Statoil ASA, Norway’s biggest energy company, said profit fell 12 percent in the second quarter as gas prices slid and output sank on maintenance and asset sales.
Adjusted net income dropped to 9.9 billion kroner ($1.6 billion) from 11.3 billion kroner a year earlier, the Stavanger-based company said today. That missed the 10.9 billion-krone average of 17 analyst estimates compiled by Bloomberg. Net income rose to 12 billion kroner from 4.3 billion kroner, while sales fell to 142.6 billion kroner from 147 billion kroner.
The company sank as much as 2.7 percent in Oslo, the most in a month, and was down 2.5 percent at 184 kroner by 9:06 a.m.
These were “overall weak earnings,” Teodor Sveen Nilsen, an analyst at Swedbank First Securities, said in a note. “We continue to believe that the share is expensive, both on a relative and absolute basis.” Nilsen said he will probably maintain his advice to investors to reduce their holdings.
State-controlled Statoil this year joined oil companies including Royal Dutch Shell Plc in cutting or slowing spending to counter rising costs and stagnant energy prices. Statoil said in February it would focus on improving shareholder returns at the expense of previous production-growth targets.
“Our quarterly earnings were impacted by divestments, seasonal effects and lower gas prices,” Chief Executive Officer Helge Lund said in a statement. “We have deferred gas production to enhance value, but remain on track for delivering on our production guiding for 2014.”
Output fell to 1.799 million barrels of oil equivalent a day in the second quarter from 1.967 million a year earlier, trailing the 1.832 million barrel average of 25 analyst estimates compiled by the company. Statoil, which has sold more than $5.5 billion of assets since October 2012, said in April that maintenance would reduce its production by 110,000 barrels of oil equivalent a day in the quarter.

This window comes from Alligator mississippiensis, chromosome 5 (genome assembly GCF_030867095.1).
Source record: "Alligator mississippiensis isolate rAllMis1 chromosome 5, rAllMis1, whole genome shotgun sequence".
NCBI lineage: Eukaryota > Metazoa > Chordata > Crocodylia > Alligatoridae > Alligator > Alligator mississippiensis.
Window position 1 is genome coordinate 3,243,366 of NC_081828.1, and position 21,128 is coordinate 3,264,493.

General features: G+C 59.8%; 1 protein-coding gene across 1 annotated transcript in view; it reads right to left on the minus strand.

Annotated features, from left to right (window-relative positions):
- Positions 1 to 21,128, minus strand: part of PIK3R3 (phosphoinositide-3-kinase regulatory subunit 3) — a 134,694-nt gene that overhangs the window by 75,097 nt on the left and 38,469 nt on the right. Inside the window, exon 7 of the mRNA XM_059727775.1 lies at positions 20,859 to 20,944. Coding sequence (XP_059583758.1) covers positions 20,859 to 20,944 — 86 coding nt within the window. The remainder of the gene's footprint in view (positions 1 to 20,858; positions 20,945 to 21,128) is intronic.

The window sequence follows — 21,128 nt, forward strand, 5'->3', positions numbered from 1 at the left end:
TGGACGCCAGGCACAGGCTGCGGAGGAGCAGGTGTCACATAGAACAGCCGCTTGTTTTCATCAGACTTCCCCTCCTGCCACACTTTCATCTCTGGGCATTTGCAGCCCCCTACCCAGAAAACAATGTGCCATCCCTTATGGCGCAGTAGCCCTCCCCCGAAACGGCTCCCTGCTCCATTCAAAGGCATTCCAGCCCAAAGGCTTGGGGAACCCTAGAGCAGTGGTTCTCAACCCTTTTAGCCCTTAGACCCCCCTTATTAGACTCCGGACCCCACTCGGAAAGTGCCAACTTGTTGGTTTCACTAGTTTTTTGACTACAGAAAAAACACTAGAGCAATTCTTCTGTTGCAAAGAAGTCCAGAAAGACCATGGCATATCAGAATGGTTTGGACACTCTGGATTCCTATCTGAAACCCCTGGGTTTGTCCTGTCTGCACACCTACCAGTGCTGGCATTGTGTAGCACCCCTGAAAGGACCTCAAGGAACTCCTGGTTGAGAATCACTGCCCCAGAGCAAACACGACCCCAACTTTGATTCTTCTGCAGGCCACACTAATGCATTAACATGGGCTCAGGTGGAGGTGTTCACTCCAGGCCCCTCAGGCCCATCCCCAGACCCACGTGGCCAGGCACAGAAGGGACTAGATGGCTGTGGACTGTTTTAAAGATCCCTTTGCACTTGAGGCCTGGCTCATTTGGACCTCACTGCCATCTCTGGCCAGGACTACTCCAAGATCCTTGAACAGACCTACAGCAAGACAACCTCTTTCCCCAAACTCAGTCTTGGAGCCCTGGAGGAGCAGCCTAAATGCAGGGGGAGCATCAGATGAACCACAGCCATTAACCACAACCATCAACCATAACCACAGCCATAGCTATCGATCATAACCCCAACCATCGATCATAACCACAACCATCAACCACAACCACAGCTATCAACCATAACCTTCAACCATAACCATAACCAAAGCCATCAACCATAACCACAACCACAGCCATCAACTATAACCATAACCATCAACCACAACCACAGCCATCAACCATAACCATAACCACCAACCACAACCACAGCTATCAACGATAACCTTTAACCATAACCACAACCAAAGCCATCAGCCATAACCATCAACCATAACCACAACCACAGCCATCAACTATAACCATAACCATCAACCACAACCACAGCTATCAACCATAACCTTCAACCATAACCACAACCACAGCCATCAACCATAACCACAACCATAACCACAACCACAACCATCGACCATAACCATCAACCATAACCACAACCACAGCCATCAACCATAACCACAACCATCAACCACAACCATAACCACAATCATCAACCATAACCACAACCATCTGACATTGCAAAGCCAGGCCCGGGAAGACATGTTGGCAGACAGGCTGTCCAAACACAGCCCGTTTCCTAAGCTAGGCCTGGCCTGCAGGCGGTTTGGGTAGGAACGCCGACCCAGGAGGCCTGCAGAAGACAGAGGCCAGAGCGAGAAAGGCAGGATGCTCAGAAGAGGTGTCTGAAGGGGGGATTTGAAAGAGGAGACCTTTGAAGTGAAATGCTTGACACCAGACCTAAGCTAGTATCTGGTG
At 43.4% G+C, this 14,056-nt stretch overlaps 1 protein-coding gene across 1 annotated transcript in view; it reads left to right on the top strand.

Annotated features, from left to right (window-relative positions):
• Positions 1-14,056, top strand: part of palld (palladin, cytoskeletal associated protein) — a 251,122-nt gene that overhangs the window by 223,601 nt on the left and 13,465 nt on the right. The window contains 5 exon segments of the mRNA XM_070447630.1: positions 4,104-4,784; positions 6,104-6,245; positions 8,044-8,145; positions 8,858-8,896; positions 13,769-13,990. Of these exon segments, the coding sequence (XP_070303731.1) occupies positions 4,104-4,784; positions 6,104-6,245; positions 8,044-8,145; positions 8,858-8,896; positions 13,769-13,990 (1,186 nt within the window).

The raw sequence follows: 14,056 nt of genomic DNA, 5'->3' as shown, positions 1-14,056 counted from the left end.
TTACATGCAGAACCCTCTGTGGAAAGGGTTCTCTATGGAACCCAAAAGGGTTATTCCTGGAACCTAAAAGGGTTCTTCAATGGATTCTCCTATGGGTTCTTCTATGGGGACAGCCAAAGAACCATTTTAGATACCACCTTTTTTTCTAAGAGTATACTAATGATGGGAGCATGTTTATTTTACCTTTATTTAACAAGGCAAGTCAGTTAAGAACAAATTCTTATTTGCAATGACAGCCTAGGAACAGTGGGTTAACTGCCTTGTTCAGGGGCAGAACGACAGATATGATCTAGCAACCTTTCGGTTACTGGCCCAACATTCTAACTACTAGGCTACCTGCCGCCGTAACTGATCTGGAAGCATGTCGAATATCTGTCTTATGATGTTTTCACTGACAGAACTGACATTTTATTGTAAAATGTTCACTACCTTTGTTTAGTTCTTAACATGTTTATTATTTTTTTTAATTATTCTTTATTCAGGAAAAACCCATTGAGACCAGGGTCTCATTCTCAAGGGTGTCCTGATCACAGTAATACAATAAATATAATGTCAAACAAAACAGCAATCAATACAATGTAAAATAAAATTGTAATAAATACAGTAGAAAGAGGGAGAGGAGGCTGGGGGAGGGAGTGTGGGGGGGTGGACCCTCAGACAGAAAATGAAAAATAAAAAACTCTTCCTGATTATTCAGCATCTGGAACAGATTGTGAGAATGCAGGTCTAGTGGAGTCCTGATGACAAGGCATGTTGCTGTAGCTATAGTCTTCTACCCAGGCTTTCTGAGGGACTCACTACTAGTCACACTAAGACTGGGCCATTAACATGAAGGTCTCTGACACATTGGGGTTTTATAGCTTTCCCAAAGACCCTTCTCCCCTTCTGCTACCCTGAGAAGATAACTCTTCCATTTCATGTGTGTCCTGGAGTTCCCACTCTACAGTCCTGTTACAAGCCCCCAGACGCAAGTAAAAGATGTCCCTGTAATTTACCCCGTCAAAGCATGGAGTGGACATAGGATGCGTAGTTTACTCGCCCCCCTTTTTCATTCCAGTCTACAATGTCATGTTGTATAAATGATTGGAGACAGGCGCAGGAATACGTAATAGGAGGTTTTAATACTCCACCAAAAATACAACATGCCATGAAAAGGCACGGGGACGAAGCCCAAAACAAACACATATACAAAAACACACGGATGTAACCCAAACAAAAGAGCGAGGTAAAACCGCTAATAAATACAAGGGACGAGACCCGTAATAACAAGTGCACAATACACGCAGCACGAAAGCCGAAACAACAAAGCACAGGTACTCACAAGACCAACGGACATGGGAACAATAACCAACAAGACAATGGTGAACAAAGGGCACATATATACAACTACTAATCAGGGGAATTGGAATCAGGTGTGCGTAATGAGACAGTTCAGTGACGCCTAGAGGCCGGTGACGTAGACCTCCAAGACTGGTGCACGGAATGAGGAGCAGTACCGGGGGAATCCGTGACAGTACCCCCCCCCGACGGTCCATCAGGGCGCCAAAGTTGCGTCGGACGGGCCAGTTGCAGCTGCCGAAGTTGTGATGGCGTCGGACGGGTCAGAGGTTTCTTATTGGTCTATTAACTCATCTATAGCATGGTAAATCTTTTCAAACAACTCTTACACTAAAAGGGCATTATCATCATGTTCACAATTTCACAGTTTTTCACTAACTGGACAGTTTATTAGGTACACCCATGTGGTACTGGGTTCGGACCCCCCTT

Earnings were hampered by impairment charges of 4.3 billion kroner on its U.S. onshore business, eroding a gain of 3.6 billion kroner from the sale of a stake in the Shah Deniz natural gas project in Azerbaijan.
“The writedown is primarily due to the fact that we see lower prices for a longer period because it takes more time to build infrastructure in the U.S.,” Lund said in Oslo. “Prices in the short term are lower than we had expected.”
The 67 percent state-owned producer will pay a dividend of 1.8 krone a share for the second quarter. Lund said in April the dividend for the second and third quarters would match the 1.8 kroner payout for the first quarter.
Statoil got an average of $99.7 a barrel for oil in the quarter, up from $93.9 a year earlier. Gas prices averaged 1.44 kroner a cubic meter, down from 1.98 kroner a year earlier.
It maintained a capital expenditure target of about $20 billion for the three years to 2016. Exploration spending will be $3.5 billion in 2014, with about 50 wells planned. Statoil also kept its output-growth targets for the period through 2016.
Statoil has cut about 1,000 jobs from staff and support services, Lund said. The company plans to reduce its workforce by an additional 1,100 to 1,400 positions, he said.
An efficiency program set in motion this year to help cut costs is starting to show results with gains of 15 percent in drilling operations, the CEO said.